It was a full moon as we came out of the upper river and lost ourselves in the blackness of Lake Superior. A keen, crisp wind, a heavier swell than on the lakes below. We were continually passing innumerable craft with their dancing night lights. The tonnage that now goes through the Soo canals is greater than that of Suez. How little could the world have dreamed of this a few years ago!

To-day when I came on deck we were just entering the ship canal that makes the short cut by way of Houghton. A cold mist and rain, fir-trees and birches, small and stunted, a cold land. A country smacking strongly of Norway. No wonder the Scandinavians and Finns take to a land so like their own.

At Houghton we were in the center of the copper region. A vigorous town, many handsome residences. But it has been cold all day. Mercury 56 degrees this morning. A sharp wind from the north. The bulk of the passengers are summer tourists in thin gauze and light clothing, and all day they are shivering in the cabin under cover, while we stay warm out on deck.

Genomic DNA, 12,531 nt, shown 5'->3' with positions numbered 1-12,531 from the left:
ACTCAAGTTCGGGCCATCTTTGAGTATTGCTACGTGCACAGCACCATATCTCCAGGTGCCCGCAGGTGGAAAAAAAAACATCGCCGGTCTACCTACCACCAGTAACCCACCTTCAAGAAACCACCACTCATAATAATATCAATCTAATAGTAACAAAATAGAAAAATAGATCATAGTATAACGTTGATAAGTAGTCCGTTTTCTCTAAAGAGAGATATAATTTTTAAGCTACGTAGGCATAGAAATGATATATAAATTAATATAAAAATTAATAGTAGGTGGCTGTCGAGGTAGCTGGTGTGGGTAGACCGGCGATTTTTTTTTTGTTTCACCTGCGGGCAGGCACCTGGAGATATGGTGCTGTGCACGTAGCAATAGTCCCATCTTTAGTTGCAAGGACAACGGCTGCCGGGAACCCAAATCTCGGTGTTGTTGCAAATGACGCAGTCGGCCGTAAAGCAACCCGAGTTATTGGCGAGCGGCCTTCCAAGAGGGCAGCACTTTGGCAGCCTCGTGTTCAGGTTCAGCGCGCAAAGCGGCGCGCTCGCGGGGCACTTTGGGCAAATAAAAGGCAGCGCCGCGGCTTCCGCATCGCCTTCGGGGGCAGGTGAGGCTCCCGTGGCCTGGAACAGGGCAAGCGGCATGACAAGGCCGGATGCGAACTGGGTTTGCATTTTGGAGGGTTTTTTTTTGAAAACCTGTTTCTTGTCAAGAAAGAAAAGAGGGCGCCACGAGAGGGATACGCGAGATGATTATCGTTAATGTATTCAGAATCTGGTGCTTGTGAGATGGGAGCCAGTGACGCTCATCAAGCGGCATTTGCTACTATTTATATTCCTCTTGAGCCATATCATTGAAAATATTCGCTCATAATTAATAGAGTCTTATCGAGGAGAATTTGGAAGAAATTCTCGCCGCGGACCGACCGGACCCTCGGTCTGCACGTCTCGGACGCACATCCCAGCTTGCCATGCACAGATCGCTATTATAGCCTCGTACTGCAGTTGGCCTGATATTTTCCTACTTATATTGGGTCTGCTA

The food is excellent, and the famous planked white fish is our stand-by.

This whole trip is a great surprise to me. The splendid great ship, the conveniences and luxury equalling any trans-Atlantic liner. The variety and beauty of the scenery, the differences in the lakes, their magnitude, the islands, the tributary rivers with their great flow of clear water, the vast traffic of multitudinous big boats. The life and vigor and stir of this north country! Many of the passengers are going to the Yellowstone. We will reach Duluth about 10 P. M., and leave by the 11:10 Great Northern train for St. Paul.